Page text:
Golf Courses in Scarborough

Crows Nest is close to a number of first class golf courses, whether you choose a quick 9 holes or a world class course that has hosted the Ryder Cup. There is something in the area suitable for you. Here is a lowdown on the courses around Scarborough.

South Cliff Golf Club

The course falls into two parts, divided by the main road from Scarborough to Filey. On the seaward side of the road lie the fourth to tenth holes. On the land-ward side the first three holes and the last eight are laid out along the bottom of the rolling valley stretching southwards into the hills and on the slope of the ridge to the East.

The greatest charm of the course is the glorious situation of the holes on the cliff, looking down on the South Bay and Scarborough Town on the one side and along the bold and rugged coastline towards Filey on the other. The two parts of the course make a pleasant contrast and both provide some excellent golf.

The turf, even on the cliffs, is of the down-land rather than the seaside type and provides excellent lies for the fairway wood shots.

A great attraction to visitors is the inspiring view of the shore and sea. An exhilarating fresh breeze is never wholly absent even on the calmest of days and which at other times can add a new hazard to the testing quality of the course.

Website –

Telephone – 01723 360522

North Cliff Golf Club

The course starts on the cliff top and then moves inland threading its way between trees and spinneys, with lovely views of the North Yorkshire Moors before returning to the cliff top for the final three holes.

The course is sufficiently undulating to be interesting without being excessively hilly and is a tough but fair test for golfers of all abilities. With the prevailing wind from the west the first five holes provide a stiff test of golf and par on these holes is a good start.

The short 7th and the par 5s at 8 and 9 provide some respite before the next major test “Amen corner” (10, 11 and 12) is tackled.Hole 10 requires a long straight drive and the 11th is a memorable hole played from an elevated tee over water to a green surrounded by trees.

The 12th is a testing dogleg played around trees to the right to a raised green.The 13th and 14th are birdie chances as the course winds its way back to the 15th tee where once again the sea comes into view.

The homeward run has glorious sea views across the North Bay towards the Castle before arriving back at the Clubhouse where a welcome drink awaits.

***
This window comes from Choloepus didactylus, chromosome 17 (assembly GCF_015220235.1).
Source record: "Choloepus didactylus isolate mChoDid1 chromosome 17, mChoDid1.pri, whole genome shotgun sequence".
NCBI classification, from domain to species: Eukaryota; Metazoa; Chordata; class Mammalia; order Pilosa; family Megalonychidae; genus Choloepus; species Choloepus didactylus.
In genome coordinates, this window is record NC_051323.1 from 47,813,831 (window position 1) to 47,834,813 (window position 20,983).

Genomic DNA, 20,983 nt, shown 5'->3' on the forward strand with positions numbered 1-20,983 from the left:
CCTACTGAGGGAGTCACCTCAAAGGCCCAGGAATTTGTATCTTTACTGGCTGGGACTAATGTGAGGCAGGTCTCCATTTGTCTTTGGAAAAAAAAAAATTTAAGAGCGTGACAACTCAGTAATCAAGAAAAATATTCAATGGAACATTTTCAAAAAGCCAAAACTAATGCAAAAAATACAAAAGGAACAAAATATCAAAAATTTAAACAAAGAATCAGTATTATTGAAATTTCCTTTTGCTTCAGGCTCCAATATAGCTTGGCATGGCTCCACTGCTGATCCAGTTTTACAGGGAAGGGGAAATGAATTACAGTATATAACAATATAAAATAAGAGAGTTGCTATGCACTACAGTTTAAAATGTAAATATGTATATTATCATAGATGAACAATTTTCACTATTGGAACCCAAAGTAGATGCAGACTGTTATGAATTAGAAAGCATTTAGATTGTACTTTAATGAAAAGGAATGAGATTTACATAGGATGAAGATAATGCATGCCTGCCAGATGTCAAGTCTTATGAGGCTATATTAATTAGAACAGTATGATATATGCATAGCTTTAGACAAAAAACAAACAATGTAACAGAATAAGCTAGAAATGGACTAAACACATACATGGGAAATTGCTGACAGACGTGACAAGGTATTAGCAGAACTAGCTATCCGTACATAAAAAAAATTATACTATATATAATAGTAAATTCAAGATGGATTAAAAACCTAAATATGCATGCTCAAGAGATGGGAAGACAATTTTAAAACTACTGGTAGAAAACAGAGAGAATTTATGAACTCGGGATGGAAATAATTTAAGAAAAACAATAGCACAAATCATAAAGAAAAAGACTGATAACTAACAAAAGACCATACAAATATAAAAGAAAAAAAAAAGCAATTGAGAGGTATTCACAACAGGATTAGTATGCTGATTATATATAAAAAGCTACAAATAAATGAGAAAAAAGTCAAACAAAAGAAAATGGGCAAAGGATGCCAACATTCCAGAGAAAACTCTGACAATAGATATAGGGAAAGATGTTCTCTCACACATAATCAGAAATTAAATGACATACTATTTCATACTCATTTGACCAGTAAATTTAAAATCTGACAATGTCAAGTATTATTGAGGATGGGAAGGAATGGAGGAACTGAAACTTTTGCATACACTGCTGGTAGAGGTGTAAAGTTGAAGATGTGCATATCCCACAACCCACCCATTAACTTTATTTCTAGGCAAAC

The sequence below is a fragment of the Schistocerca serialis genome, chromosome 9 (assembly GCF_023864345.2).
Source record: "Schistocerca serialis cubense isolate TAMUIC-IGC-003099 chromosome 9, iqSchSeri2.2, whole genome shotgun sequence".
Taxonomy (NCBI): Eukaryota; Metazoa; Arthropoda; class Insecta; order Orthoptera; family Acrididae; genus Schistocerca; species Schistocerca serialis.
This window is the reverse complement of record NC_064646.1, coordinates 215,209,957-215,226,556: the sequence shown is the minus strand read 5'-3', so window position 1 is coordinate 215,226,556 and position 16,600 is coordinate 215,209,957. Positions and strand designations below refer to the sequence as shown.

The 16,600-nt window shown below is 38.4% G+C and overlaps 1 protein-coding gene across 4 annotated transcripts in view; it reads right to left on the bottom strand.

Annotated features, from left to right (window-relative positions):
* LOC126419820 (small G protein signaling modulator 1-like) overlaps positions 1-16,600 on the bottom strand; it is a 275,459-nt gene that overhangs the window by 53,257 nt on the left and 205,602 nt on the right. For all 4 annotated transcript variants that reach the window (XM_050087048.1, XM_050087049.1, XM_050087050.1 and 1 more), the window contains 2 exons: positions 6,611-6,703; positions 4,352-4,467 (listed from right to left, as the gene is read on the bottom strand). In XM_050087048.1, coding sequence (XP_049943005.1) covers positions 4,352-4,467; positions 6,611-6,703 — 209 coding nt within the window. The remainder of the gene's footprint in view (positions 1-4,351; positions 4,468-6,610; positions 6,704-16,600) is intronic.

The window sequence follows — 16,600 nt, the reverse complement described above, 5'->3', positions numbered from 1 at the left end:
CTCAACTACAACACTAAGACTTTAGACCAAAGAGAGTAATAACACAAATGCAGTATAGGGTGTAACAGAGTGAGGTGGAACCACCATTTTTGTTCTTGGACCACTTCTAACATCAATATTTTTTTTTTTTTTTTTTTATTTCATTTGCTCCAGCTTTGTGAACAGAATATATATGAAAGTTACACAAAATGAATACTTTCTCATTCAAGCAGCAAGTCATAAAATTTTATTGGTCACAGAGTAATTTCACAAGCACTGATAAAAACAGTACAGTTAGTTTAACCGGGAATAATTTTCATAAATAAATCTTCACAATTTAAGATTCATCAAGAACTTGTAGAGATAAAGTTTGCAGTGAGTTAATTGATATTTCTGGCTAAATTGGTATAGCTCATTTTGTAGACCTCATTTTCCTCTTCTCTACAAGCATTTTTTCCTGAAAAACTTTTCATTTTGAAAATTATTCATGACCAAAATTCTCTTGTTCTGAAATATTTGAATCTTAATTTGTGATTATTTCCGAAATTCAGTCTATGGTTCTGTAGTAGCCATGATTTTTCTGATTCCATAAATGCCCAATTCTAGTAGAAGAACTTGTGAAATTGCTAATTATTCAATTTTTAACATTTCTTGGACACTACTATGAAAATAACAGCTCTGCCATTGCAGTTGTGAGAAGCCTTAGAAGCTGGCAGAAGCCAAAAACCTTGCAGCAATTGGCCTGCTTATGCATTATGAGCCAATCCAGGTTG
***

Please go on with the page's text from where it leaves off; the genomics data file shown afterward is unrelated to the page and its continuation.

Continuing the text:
Website –

Telephone – 01723 355397

Ganton Golf Club

Ganton, ranked in the top 30 of Europe’s Championship courses, has hosted many national and international tournaments and is a perfect place to play golf. Nestling in the Vale of Pickering, east of York and a few miles from the coastal resort of Scarborough, a day at Ganton is a day to remember.

The terrain is sandy and gently undulating – a blend of links and heathland. The fairways are firm and fast. The bunkers are cunningly placed and sometimes cavernous - and the greens are perfection, in summer and winter alike.

Ganton Golf Club has played host to the Ryder Cup, the Walker Cup, the Curtis Cup, the Amateur Championship and numerous other national and international events.

Sir Michael Bonnallack, Amateur Champion and Captain of the R&A, summed up Ganton well. “The journey from tee to green on every hole is one of the most enjoyable golfing examinations that a player is ever likely to experience”.

The fairways are predominantly bents and fescues, that provide a firm base for all well executed shots. However, the modern player will find that Ganton puts a premium on accuracy rather than length. Impenetrable gorse abounds within the open nature of the heathland. There are few trees, other than those on the boundaries; with plenty of space, the original open character of the terrain has been retained.

As to the bunkers, Ganton has few peers; the player who is bunkered is punished for the error. In an age when golf designers are making bunkers less penal, this is a welcome feature.

It is invidious to single out any hole for particular comment: the opening holes make full use of the contours of the land and call for straight driving. The genius of Harry Colt marks the fourth as one of the best holes on the outward half with its shot across a valley to a plateau green, the gorse behind punishing less than a perfect shot.

The seventh (435 yards) is a fine dog-leg hole with a great nest of bunkers filling the dog-leg angle. The ninth is the second of the three Par 5s and is marked by a smallish green, guarded by bunkers and gorse, which present a difficult target to a long second shot.

The wind is always a factor at Ganton with the varying direction of the holes. The tenth, the second of the short holes, calls for a well judged shot, particularly if the wind is swirling over the green. The next four holes can be tempting to the aggressive player before the very demanding finishing holes, which are difficult to beat anywhere.

The fifteenth and sixteenth are stiff two-shotters both requiring perfectly struck shots to subtle greens. The seventeenth is a long one-shotter which is harsh in the punishment of a wayward shot.

The finest hole is possibly the eighteenth, requiring an accurately placed drive to give a clear shot to the sloping, well bunkered green. Championships have been won and lost on this hole for it sums up the principle of the whole Ganton layout; you are forced all the time to a choice of risks, if you are to achieve par.

Gary Player once said that Ganton is the only inland course worthy of holding the Open Championship. It provides a relentless test for those aspiring to the greatest achievements in the game; the fast running fairways and the firm true greens require the highest quality of shot making and control.

Website –

Telephone – 01944 710329


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